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Monday, June 18, 2007

Digital Projectors

Discover the alternatives for producing your own scans in-house



Aspect Ratio. This is the ratio of the width of an image to its height. Nowadays, most projectors support multiple aspect ratios, but you should match your intended viewing material to what the manufacturer geared the product for.

ANSI Lumens. This is a measurement of the overall brightness of a projector. If you aren't sure you'll be able to close the window blinds or control overhead lighting, then you want a projector with higher ANSI lumens. ANSI lumens also can help improve image quality in a projector that has a lower resolution or contrast ratio.

Contrast Ratio. Because of the different technologies, contrast ratio measurements differ from LCD to DLP and LCOS units. High contrast ratios of 1000:1 and up in DLPs and LCOSs will deliver accurate detail and render saturated blacks, while a ratio of 400:1 is standard for LCD technology and will be able to output the same attributes as a DLP's higher number. In addition, lower contrast ratios can be sufficient if the room you're in is dark and the screen you're projecting onto is designed to help increase image quality.

Zoom Lens. This is a must-have, especially if you're using a projector in a room with which you're unfamiliar. Without a zoom lens, you'll be manually moving the projector forward and back to achieve a proper image size.

Throw Distance. A projector that can project a large image from a short or long distance is another asset.

Keystone Correction. Not a standard feature in all projectors, but extremely convenient, keystone correction automatically adjusts the picture on your screen or wall so that it accurately shows it in proper form. Without it, you may again have to prop up or manually move your projector to avoid a trapezoidal display. Keystone correction is particularly beneficial if you need to have your projector at an angle.

Weight. The newer models typically weigh 10 pounds or less, making them extremely light and portable without sacrificing quality and performance. More and more units are being called ultra-light, as some of them are coming in at under four pounds.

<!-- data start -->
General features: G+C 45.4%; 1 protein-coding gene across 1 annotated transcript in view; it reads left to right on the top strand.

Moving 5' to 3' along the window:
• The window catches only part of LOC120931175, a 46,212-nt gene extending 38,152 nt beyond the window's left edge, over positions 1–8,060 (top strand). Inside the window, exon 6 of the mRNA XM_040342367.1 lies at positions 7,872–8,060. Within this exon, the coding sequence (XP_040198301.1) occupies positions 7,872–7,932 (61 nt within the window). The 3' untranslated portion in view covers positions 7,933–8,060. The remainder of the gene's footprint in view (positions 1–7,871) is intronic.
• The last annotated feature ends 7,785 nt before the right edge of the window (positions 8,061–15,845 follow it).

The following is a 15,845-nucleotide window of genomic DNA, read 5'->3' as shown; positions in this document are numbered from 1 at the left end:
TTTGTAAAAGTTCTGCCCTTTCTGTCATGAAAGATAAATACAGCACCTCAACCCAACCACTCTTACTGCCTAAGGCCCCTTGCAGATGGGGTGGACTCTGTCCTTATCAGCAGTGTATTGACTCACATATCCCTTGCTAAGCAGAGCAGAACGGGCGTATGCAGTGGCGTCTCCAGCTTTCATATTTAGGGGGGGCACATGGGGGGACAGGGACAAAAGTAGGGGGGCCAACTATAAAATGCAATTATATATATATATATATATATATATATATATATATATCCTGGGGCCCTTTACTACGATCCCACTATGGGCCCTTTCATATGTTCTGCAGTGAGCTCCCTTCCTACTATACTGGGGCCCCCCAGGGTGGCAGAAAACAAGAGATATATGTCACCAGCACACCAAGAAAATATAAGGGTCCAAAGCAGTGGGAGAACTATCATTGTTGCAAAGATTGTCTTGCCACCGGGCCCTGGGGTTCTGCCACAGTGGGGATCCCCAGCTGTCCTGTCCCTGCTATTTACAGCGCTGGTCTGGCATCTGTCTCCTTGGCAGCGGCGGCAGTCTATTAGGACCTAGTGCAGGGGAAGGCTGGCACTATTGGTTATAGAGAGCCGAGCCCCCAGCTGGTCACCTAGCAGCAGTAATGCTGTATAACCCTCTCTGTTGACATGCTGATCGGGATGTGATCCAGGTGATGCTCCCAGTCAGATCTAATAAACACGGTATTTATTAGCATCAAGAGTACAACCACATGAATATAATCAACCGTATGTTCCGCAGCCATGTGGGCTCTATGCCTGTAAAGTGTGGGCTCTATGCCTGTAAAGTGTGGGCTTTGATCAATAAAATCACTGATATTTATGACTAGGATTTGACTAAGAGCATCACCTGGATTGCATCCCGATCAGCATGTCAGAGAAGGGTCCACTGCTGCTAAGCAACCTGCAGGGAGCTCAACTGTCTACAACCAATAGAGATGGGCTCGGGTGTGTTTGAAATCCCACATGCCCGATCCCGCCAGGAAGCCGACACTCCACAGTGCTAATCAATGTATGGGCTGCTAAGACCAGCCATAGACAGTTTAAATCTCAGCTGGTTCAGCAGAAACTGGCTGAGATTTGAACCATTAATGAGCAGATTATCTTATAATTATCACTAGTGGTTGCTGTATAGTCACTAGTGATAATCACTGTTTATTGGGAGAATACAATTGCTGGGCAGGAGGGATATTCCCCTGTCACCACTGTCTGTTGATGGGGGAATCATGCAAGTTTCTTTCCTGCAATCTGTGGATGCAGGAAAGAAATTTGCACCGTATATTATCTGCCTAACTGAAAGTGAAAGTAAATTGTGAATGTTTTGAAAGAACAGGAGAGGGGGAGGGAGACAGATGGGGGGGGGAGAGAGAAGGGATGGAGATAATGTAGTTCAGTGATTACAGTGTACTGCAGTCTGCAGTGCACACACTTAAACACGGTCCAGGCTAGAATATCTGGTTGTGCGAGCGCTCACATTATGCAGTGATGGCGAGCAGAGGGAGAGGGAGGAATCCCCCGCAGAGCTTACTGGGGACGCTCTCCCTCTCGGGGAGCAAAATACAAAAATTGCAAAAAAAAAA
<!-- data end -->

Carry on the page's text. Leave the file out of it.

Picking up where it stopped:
Wireless. Some models are capable of WiFi connectivity to limit tangling cables. If you want to be free from carrying a laptop around, there are units that support USB connections and PCMCIA cards.

Color Control. This is becoming an important feature to photographers. If you don't know the color of the wall or the screen quality where you're presenting, you may want to be working with a projector that allows you to do some on-the-spot color-correcting to the image. Some models have these controls right on the unit so the adjustment is quick and easy.

Finding the perfect tool for this new portfolio concept not only can create the “wow” factor in your presentations, but it might save you a bit of cash in the end by limiting the paper and ink expenses. So forget the printed book; be different. Technology is enabling you to be better, faster, stronger…and much bigger.

Resources

Aztek (800) GRAPH-55 www.aztek.com
Creo (800) 929-9209 www.creo.com
Epson (800) GO-EPSON www.epson.com
Hasselblad (Flextight) (973) 227-7320 www.hasselbladusa.com
Heidelberg (888) 472-9655 www.us.heidelberg.com
Hewlett-Packard (800) 752-0900 www.hp.com
Screen USA (Cezanne) (847) 870-7400 www.screenusa.com

 



 

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